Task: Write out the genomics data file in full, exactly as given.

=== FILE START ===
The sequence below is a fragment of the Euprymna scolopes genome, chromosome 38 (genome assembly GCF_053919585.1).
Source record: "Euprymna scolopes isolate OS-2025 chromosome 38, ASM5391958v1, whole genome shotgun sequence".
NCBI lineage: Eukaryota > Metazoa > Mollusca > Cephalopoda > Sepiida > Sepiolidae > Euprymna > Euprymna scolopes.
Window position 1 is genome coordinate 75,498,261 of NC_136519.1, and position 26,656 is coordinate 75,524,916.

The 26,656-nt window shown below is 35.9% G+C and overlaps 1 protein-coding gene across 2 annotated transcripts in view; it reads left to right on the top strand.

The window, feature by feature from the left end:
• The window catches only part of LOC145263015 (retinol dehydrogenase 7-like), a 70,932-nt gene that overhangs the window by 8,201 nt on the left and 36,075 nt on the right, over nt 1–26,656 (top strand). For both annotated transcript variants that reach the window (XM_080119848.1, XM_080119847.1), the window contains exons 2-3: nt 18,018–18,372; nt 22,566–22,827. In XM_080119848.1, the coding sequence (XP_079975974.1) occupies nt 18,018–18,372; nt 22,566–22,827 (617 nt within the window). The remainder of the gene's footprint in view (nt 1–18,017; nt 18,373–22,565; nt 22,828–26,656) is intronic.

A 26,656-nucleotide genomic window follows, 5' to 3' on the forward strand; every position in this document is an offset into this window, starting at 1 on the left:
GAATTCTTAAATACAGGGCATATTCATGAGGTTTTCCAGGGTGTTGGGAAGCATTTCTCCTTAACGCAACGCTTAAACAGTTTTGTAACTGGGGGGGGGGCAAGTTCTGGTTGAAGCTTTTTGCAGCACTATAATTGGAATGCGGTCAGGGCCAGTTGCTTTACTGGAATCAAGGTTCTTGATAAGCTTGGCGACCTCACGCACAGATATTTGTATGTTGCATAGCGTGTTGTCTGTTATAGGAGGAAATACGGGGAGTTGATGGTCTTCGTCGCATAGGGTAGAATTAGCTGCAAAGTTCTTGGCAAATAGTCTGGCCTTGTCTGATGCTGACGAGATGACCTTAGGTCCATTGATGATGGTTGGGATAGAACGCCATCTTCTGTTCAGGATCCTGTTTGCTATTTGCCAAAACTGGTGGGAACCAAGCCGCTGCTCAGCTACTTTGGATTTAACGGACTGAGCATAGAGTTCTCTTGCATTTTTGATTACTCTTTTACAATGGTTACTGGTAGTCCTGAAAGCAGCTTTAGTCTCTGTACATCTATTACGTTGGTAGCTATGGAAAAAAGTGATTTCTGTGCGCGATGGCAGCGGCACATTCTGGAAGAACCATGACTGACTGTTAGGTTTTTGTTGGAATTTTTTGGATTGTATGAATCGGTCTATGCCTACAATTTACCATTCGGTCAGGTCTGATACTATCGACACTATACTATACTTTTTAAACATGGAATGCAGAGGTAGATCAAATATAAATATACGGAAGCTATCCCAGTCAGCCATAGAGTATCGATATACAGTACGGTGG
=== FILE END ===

The sequence below is a fragment of the Euprymna scolopes genome, chromosome 38 (genome assembly GCF_053919585.1).
Source record: "Euprymna scolopes isolate OS-2025 chromosome 38, ASM5391958v1, whole genome shotgun sequence".
NCBI lineage: Eukaryota > Metazoa > Mollusca > Cephalopoda > Sepiida > Sepiolidae > Euprymna > Euprymna scolopes.
Window position 1 is genome coordinate 75,498,261 of NC_136519.1, and position 26,656 is coordinate 75,524,916.

The 26,656-nt window shown below is 35.9% G+C and overlaps 1 protein-coding gene across 2 annotated transcripts in view; it reads left to right on the top strand.

The window, feature by feature from the left end:
• The window catches only part of LOC145263015 (retinol dehydrogenase 7-like), a 70,932-nt gene that overhangs the window by 8,201 nt on the left and 36,075 nt on the right, over nt 1–26,656 (top strand). For both annotated transcript variants that reach the window (XM_080119848.1, XM_080119847.1), the window contains exons 2-3: nt 18,018–18,372; nt 22,566–22,827. In XM_080119848.1, the coding sequence (XP_079975974.1) occupies nt 18,018–18,372; nt 22,566–22,827 (617 nt within the window). The remainder of the gene's footprint in view (nt 1–18,017; nt 18,373–22,565; nt 22,828–26,656) is intronic.

A 26,656-nucleotide genomic window follows, 5' to 3' on the forward strand; every position in this document is an offset into this window, starting at 1 on the left:
GAATTCTTAAATACAGGGCATATTCATGAGGTTTTCCAGGGTGTTGGGAAGCATTTCTCCTTAACGCAACGCTTAAACAGTTTTGTAACTGGGGGGGGGGCAAGTTCTGGTTGAAGCTTTTTGCAGCACTATAATTGGAATGCGGTCAGGGCCAGTTGCTTTACTGGAATCAAGGTTCTTGATAAGCTTGGCGACCTCACGCACAGATATTTGTATGTTGCATAGCGTGTTGTCTGTTATAGGAGGAAATACGGGGAGTTGATGGTCTTCGTCGCATAGGGTAGAATTAGCTGCAAAGTTCTTGGCAAATAGTCTGGCCTTGTCTGATGCTGACGAGATGACCTTAGGTCCATTGATGATGGTTGGGATAGAACGCCATCTTCTGTTCAGGATCCTGTTTGCTATTTGCCAAAACTGGTGGGAACCAAGCCGCTGCTCAGCTACTTTGGATTTAACGGACTGAGCATAGAGTTCTCTTGCATTTTTGATTACTCTTTTACAATGGTTACTGGTAGTCCTGAAAGCAGCTTTAGTCTCTGTACATCTATTACGTTGGTAGCTATGGAAAAAAGTGATTTCTGTGCGCGATGGCAGCGGCACATTCTGGAAGAACCATGACTGACTGTTAGGTTTTTGTTGGAATTTTTTGGATTGTATGAATCGGTCTATGCCTACAATTTACCATTCGGTCAGGTCTGATACTATCGACACTATACTATACTTTTTAAACATGGAATGCAGAGGTAGATCAAATATAAATATACGGAAGCTATCCCAGTCAGCCATAGAGTATCGATATACAGTACGGTGG